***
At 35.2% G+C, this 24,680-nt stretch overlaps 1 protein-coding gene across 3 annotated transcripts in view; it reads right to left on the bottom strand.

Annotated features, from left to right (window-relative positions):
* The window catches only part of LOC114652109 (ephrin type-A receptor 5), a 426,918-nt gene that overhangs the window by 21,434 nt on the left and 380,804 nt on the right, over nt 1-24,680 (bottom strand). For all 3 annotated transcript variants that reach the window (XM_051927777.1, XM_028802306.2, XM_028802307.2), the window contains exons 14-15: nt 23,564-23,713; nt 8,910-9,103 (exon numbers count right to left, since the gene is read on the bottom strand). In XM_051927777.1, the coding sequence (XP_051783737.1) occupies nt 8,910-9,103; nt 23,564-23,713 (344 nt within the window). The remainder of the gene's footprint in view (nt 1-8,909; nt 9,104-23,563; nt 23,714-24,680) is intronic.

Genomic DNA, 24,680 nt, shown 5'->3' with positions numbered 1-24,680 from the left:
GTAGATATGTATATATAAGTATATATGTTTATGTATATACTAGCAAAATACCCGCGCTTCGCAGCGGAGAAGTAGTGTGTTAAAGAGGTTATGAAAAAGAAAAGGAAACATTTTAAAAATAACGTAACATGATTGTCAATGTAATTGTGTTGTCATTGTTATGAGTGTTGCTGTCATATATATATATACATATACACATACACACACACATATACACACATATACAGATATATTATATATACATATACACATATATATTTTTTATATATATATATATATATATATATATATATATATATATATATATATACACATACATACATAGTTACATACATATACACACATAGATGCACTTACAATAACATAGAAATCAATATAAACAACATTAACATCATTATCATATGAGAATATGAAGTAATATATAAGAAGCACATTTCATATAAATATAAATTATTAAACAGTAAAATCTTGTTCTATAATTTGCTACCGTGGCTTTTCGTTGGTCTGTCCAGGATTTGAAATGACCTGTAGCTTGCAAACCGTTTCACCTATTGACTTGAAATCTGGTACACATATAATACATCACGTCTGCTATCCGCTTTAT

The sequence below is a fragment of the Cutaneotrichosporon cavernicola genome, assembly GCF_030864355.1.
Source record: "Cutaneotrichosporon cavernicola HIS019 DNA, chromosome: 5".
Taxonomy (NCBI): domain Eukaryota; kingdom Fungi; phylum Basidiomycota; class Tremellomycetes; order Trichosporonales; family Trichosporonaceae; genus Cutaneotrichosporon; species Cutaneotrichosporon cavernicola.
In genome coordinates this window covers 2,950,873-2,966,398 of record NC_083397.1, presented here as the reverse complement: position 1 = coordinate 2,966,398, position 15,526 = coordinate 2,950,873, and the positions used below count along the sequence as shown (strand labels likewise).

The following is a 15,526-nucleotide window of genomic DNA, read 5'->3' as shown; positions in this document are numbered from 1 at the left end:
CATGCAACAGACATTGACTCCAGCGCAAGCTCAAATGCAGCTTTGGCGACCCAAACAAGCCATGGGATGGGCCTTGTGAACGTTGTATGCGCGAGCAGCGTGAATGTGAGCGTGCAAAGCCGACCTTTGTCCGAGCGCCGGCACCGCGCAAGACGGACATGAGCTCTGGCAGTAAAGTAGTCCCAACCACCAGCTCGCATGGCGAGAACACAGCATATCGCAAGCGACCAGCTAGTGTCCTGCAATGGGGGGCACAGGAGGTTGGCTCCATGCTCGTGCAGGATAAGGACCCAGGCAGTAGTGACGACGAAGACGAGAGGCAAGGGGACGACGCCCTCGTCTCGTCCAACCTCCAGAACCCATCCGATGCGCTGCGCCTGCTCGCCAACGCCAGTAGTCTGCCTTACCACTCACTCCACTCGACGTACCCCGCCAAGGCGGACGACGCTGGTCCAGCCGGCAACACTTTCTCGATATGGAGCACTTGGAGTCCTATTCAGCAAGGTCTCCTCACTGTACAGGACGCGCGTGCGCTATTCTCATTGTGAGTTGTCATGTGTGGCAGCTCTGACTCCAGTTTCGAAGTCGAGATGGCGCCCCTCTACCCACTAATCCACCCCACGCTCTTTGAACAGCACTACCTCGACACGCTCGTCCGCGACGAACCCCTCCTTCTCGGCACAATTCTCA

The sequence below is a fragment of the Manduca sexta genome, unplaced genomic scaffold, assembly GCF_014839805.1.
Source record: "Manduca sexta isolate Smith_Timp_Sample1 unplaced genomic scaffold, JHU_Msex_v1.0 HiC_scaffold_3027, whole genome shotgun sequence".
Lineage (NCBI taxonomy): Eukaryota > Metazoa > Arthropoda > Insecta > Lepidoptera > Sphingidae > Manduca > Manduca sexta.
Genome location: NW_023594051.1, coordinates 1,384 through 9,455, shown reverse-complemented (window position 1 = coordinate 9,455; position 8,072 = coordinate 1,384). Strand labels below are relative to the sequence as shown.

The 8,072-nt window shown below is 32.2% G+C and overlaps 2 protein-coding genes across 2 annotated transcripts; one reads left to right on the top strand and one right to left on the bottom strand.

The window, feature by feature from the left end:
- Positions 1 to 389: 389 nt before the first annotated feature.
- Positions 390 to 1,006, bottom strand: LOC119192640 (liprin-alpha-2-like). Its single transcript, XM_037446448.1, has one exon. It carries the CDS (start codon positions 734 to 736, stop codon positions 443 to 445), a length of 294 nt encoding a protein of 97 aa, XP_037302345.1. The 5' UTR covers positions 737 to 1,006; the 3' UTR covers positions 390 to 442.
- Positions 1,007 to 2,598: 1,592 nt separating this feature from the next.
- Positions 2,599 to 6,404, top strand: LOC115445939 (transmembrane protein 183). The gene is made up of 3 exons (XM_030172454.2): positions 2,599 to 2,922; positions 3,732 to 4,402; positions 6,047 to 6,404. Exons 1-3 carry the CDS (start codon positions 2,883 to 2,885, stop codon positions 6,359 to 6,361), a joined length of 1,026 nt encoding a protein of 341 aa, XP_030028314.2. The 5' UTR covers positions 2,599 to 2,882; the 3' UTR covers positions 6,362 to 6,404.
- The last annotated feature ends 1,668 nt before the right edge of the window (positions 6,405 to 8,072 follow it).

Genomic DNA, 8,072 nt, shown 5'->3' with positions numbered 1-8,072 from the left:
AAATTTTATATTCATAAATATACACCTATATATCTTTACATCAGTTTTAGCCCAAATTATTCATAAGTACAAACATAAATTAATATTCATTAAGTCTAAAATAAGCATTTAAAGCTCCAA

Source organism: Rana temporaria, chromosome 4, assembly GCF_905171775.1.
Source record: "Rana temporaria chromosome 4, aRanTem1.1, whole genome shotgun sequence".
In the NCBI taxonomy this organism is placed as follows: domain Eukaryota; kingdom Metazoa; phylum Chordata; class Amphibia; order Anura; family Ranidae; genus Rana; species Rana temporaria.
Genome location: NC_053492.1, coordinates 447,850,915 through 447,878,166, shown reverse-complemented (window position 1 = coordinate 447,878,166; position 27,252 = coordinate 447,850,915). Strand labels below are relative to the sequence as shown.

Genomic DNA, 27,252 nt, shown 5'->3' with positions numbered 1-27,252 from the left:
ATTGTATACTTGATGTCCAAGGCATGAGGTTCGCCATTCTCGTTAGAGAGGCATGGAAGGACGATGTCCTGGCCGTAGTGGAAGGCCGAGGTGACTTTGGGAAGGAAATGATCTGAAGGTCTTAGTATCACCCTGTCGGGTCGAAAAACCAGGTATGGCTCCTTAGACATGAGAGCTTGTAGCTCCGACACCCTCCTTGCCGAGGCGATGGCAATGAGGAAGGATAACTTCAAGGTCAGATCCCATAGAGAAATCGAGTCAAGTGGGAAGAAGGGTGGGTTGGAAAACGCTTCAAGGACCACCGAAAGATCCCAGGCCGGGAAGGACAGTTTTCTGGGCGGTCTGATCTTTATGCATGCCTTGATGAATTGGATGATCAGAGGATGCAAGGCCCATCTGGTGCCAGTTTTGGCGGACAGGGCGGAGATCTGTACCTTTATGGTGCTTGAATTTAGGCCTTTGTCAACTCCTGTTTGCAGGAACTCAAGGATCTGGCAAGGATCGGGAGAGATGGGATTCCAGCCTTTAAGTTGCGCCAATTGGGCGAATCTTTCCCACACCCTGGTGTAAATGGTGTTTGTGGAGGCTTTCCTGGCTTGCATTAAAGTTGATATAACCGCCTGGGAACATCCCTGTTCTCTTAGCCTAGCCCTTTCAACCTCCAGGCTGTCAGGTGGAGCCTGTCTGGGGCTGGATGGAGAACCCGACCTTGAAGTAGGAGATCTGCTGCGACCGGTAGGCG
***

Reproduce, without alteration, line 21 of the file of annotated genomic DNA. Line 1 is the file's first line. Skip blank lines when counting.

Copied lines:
- Positions 2,599 to 6,404, top strand: LOC115445939 (transmembrane protein 183). The gene is made up of 3 exons (XM_030172454.2): positions 2,599 to 2,922; positions 3,732 to 4,402; positions 6,047 to 6,404. Exons 1-3 carry the CDS (start codon positions 2,883 to 2,885, stop codon positions 6,359 to 6,361), a joined length of 1,026 nt encoding a protein of 341 aa, XP_030028314.2. The 5' UTR covers positions 2,599 to 2,882; the 3' UTR covers positions 6,362 to 6,404.